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UK plans to reduce use of animals in research

Looks to new technologies to screen earlier for drug failures

UK flag The UK Government has announced plans to reduce the use of animals in scientific research.

Developed by the Department for Business, Innovation and Skills (BIS), the Home Office and the Department of Health, the new strategy aims to encourage the development of new approaches to medical research, claiming that "success seen in animal studies has not always translated in the clinic".

These costly late-stage failures have been down to both a lack of efficacy and safety concerns, with the Government's paper stating that methods are needed to screen failures as early as possible.

The role of technological developments is key, notes the paper, which states that improved computer power and wider scientific innovation "provide the perfect environment and catalyst for scientific change and progress which will help to reduce the use of animals in research".

This plan builds on existing work by the UK's National Centre for Replacement, Refinement and Reduction of Animals in Research (NC3Rs), which has invested £35m to support alternatives to animal research, leading to reductions in the use of animals in UK research across several therapy areas.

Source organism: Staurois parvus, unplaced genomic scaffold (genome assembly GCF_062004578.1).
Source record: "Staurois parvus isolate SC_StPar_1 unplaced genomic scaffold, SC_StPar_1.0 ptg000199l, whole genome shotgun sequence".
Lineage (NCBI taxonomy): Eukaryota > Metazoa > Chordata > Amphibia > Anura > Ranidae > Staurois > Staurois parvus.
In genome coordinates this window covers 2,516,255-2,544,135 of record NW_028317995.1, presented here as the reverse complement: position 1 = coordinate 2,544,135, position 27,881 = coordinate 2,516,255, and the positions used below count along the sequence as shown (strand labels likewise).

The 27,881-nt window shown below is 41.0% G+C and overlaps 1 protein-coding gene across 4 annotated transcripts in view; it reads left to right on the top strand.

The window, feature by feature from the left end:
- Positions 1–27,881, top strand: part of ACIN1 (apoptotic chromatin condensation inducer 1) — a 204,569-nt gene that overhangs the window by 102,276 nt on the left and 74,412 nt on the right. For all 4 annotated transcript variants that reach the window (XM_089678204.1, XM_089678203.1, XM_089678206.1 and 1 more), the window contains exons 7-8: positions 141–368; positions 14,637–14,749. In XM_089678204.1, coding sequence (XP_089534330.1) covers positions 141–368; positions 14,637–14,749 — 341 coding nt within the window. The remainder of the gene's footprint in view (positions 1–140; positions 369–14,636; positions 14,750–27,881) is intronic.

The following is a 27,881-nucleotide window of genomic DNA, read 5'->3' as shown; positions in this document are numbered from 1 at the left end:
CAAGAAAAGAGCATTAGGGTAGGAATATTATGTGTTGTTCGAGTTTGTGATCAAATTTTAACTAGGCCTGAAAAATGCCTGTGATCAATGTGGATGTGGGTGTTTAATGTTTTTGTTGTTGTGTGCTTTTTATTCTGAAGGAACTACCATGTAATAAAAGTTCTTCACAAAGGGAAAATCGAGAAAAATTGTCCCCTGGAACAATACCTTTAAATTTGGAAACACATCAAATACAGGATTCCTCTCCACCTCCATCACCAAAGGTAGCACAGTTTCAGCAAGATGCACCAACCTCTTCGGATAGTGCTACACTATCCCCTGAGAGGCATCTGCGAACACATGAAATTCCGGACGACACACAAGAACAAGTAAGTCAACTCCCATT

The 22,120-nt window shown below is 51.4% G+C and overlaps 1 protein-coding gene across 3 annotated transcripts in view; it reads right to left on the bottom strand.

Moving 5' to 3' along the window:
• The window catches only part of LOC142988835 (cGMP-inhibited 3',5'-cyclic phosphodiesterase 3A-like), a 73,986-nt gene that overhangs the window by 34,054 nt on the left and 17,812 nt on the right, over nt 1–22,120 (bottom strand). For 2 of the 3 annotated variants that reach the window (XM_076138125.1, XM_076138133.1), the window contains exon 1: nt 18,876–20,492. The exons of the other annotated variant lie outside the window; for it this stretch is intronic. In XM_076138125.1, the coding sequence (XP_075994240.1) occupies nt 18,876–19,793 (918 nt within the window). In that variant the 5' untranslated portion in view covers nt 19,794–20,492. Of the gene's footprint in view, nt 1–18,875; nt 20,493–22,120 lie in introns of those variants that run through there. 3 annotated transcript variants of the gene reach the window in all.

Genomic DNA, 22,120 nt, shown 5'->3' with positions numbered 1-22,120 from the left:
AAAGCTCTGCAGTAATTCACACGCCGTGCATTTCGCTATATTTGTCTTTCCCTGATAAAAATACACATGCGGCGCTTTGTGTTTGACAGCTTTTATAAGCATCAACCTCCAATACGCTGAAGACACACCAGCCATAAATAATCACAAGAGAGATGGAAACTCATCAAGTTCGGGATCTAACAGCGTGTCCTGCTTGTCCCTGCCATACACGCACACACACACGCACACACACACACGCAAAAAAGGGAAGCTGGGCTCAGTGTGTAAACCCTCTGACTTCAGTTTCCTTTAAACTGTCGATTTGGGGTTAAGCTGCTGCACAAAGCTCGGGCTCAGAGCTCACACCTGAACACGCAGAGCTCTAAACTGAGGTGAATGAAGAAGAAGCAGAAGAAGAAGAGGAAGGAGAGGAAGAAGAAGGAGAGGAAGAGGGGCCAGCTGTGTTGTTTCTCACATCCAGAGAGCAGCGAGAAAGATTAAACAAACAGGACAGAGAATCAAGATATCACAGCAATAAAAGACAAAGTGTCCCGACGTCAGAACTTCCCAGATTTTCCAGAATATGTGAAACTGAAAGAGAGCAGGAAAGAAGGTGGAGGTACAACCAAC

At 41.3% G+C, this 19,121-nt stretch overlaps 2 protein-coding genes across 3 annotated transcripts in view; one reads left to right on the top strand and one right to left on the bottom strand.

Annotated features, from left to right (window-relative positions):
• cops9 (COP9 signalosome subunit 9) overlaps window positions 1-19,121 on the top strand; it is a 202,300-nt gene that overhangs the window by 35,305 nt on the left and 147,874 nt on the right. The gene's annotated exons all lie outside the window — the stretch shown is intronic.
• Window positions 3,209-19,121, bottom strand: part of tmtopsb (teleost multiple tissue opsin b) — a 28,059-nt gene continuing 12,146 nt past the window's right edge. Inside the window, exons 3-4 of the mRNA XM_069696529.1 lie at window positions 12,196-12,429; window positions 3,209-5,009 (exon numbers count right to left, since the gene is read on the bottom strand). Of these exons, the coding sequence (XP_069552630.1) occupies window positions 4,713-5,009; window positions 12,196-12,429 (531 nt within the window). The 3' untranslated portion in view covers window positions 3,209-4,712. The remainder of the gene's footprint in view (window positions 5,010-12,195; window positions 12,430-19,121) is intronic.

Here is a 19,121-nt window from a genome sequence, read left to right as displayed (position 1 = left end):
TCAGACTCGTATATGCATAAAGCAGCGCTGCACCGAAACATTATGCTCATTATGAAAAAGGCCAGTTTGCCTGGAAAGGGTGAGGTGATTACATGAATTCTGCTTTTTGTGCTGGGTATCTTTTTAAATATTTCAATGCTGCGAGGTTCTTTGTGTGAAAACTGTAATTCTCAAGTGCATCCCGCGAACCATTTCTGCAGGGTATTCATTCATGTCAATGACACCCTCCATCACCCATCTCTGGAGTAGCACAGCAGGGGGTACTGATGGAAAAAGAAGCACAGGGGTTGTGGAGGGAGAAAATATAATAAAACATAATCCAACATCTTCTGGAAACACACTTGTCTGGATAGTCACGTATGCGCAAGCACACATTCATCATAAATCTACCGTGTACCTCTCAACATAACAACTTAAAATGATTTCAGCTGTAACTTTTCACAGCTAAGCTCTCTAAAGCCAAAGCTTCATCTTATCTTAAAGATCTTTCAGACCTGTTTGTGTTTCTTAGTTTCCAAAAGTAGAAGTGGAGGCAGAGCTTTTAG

Universities and science minister David Willetts explained that the plan to reduce the use of animals in research would benefit economic growth in the UK life sciences sector.

“Animals are only used when there are no suitable alternatives. But the results we get from research can transform lives and pave the way for new and ground breaking medical advances,” he said.

“By encouraging new cutting-edge approaches to science we will not only improve standards of animal welfare but also reduce costs to industry.”

The strategy was supported by the Association of the British Pharmaceutical Industry, which represents pharma companies in the UK.

The ABPI's CEO Stephen Whitehead said: “Animal research plays a small but essential role in medical, veterinary and scientific progress, and is helping us to better understand and improve the treatment of diseases in humans and animals, ultimately ensuring patients have access to innovative life-saving and life-enhancing medicines.

"ABPI members are committed to the 3Rs (replacement, refinement and reduction) ... and our members are extensively involved in 3Rs initiatives at a UK, European and international level.”

10th February 2014

From: Research



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